**Paula Harder** is a Ph.D. student in Computer Science at the Fraunhofer Institute for Industrial Mathematics (ITWM) and the Scientific Computing Group (SciComp) of the University of Kaiserslautern. She is supervised by Nicolas Gauger (SciComp) and Janis Keuper (ITWM). She also was an intern with David Rolnick at Mila, working on Physics-Constrained Climate Downscaling and a visiting researcher at the University of Oxford working on aerosol model emulation with Philip Stier and Duncan Watson-Parris. Her key research interest is Deep Learning applications for Climate and Weather Modeling. In addition, she works on robustness in Deep Learning on the topic of Adversarial Attacks and is interested in any applications of ML to climate, earth, and space science, as well as in the broad field of AI for Social Good. She is involved with the NASA/ESA Frontier Development Lab, where she worked as an ML Scientist and returned as a team lead in 2022, looking into aerosols from wildfires. She received a master’s degree in Mathematics with a specialization in Numerical Analysis from the University of Tübingen, where she also got an education in Machine Learning. During her master’s she did research projects at the German Climate Computation Center and a company for simulation of electrical networks in her spare time. After graduating she worked as a Development Engineer in the automotive industry, both on software development projects as well as data science applications.

**Jakob Macke** is a Professor for “Machine Learning in Science” at the University of Tübingen. The W3 professorship has been set up as part of the Cluster of Excellence “Machine Learning: New Perspectives for the Sciences”. He is also an Adjunct Research Scientist at the Max Planck Institute for Intelligent Systems, Director of the Bernstein Center for Computational Neuroscience, and an ELLIS Fellow and member of the ELLIS Unit Tübingen.
Jakob studied mathematics at Oxford University, worked as a PhD student at the Max Planck Institute for Biological Cybernetics in Tübingen, as a postdoc at the Gatsby Unit at University College London, and as a Bernstein Fellow in Tübingen. He was a Max Planck Group Leader at the Caesar Research Centre in Bonn, a Professor at the Centre for Cognitive Science at TU Darmstadt, and from 2018 to 2020, Professor of Computational Neuroengineering at TU Munich. He was a member of the Young Academy at the German Academy of Sciences Leopoldina (2013-2018), and is currently a FENS Kavli Scholar of Excellence.

**Christopher Rackauckas** is a Research Affiliate and Co-PI of the Julia Lab at the Massachusetts Institute of Technology, Director of Modeling and Simulation at Julia Computing and Creator and Lead Developer of JuliaSim, Director of Scientific Research at Pumas-AI and Creator / Lead Developer of Pumas and Lead Developer of the SciML Open Source Software Organization. His research and software is focused on Scientific Machine Learning (SciML): the integration of domain models with artificial intelligence techniques like machine learning. By utilizing the structured scientific (differential equation) models together with the unstructured data-driven models of machine learning, our simulators can be accelerated, our science can better approximate the true systems, all while enjoying the robustness and explainability of mechanistic dynamical models. Chris’s recent work is focused on bringing personalized medicine to standard medical practice through the proliferation of software for scientific AI. Chris is at the cutting edge of mathematical methods for scientific simulation. He is the lead developer of the DifferentialEquations.jl solver suite along with over a hundred other Julia packages, earning him the inaugural Julia Community Prize, an outstanding paper award at the IEEE-HPEC conference on computational derivation for the efficient stochastic differential equation solvers, and front page features on many tech community sites. Chris’ work on high performance differential equation solving is the engine accelerating many applications from the MIT-CalTech CLiMA climate modeling initiative to the SIAM Dynamical Systems award winning DynamicalSystems.jl toolbox (of which DifferentialEquations.jl was the runner-up). His work is credited for the 15,000x acceleration of NASA Launch Services simulations and recently demonstrated a 60x-570x acceleration over Modelica tools. For these achievements Chris received the United States Department of the Air Force Artificial Intelligence Accelerator Scientific Excellence Award.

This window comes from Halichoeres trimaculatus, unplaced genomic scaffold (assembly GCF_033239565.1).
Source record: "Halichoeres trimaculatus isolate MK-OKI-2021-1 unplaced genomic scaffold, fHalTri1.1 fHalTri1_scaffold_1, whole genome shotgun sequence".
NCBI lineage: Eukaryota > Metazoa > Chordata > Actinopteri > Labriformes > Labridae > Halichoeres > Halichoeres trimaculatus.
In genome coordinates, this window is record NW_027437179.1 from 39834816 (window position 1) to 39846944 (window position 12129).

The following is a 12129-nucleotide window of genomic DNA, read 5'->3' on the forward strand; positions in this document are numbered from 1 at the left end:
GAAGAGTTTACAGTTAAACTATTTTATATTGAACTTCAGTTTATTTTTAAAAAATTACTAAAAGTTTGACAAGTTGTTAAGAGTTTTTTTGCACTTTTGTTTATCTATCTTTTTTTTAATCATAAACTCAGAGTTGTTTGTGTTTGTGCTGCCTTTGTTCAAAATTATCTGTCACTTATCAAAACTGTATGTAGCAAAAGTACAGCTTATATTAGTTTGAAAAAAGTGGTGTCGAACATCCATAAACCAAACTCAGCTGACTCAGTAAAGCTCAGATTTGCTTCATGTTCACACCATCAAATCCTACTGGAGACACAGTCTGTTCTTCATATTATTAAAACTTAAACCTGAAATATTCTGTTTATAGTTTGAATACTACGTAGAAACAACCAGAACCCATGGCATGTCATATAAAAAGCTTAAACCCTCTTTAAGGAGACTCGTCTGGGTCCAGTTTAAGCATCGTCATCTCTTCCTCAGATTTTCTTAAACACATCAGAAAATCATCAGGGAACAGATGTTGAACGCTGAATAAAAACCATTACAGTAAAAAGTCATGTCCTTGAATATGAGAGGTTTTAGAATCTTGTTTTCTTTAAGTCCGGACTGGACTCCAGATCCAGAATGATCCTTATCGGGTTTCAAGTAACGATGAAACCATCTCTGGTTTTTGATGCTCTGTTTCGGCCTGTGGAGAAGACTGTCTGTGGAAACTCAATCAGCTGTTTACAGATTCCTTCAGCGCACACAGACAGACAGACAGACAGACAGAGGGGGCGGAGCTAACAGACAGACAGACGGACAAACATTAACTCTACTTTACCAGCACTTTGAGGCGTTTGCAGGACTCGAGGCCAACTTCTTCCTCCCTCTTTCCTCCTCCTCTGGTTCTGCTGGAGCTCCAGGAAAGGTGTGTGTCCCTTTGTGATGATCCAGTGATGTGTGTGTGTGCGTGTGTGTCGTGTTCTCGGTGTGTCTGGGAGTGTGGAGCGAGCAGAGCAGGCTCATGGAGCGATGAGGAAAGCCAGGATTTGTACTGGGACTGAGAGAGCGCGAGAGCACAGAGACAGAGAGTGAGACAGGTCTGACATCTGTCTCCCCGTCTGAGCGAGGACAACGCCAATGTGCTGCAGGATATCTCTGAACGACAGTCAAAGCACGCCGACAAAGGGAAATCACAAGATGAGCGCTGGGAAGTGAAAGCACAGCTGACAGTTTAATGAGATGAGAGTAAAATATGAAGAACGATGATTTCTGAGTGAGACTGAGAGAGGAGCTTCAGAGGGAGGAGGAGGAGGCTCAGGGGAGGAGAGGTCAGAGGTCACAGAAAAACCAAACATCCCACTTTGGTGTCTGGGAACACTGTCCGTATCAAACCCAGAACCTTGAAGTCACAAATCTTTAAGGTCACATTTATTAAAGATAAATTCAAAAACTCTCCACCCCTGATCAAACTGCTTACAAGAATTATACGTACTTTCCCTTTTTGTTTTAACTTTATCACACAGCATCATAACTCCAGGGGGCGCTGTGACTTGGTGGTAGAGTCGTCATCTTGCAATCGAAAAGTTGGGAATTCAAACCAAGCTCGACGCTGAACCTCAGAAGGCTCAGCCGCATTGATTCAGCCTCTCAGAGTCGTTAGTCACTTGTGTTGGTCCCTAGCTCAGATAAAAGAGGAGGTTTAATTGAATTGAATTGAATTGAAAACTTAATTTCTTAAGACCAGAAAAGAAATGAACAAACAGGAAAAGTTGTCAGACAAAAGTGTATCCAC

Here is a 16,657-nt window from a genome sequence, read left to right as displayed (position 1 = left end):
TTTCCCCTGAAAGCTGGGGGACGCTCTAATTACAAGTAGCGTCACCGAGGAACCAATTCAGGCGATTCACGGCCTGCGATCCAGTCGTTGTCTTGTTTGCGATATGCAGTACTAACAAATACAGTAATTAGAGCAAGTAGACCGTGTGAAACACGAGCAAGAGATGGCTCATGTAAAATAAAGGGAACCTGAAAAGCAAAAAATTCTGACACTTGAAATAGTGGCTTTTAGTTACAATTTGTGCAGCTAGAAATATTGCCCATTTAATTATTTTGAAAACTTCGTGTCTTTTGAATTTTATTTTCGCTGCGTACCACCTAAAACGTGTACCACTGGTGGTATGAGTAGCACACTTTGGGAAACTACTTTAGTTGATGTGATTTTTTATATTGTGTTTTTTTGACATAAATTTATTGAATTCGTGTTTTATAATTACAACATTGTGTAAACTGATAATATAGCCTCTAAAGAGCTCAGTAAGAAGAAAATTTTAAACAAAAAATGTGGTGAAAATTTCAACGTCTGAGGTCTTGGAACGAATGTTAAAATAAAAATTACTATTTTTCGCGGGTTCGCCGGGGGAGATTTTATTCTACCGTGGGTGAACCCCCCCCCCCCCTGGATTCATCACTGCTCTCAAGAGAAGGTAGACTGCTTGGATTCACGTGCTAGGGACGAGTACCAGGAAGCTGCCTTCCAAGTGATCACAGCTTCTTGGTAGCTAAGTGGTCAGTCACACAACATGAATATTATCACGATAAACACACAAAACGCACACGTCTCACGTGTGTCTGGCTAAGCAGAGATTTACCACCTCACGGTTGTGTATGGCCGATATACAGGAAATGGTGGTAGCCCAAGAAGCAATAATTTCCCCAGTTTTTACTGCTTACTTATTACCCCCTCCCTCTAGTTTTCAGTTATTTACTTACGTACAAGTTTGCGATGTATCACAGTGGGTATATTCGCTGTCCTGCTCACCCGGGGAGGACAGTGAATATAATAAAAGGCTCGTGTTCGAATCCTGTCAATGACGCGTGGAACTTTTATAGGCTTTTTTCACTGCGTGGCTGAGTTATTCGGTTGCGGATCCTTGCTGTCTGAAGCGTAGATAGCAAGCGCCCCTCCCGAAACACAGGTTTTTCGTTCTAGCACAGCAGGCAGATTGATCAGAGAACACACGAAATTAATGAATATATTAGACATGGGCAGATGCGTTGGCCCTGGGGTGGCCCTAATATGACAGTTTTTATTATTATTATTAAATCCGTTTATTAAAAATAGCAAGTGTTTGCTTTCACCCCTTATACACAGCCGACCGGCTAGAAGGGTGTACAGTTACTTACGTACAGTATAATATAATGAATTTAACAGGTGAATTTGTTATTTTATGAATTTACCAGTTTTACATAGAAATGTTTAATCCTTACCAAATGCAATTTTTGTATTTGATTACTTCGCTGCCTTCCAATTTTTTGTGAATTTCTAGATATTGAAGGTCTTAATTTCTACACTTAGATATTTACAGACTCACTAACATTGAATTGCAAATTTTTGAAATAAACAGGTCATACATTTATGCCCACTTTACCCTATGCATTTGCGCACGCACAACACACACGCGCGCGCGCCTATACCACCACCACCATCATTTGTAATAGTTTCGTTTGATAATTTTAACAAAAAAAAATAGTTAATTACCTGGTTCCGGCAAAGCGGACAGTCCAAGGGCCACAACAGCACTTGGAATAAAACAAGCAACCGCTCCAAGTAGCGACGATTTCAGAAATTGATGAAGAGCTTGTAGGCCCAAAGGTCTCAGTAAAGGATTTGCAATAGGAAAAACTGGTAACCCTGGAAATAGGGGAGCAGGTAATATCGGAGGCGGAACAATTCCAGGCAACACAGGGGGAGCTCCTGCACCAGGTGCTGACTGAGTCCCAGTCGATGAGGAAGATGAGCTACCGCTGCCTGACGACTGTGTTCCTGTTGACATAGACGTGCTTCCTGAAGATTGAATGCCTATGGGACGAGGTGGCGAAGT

**Alex Townsend** is an Associate Professor of Mathematics at Cornell University. He received his Ph.D. from the University of Oxford in 2014. His research interests include numerical analysis, scientific computing, and deep learning. He is interested in the study and development of numerical algorithms in applied mathematics. In particular, he works mainly in the following three areas: (1) Novel spectral methods for the solution of differential equations, (2) Low-rank techniques, and (3) Theoretical aspects of deep learning.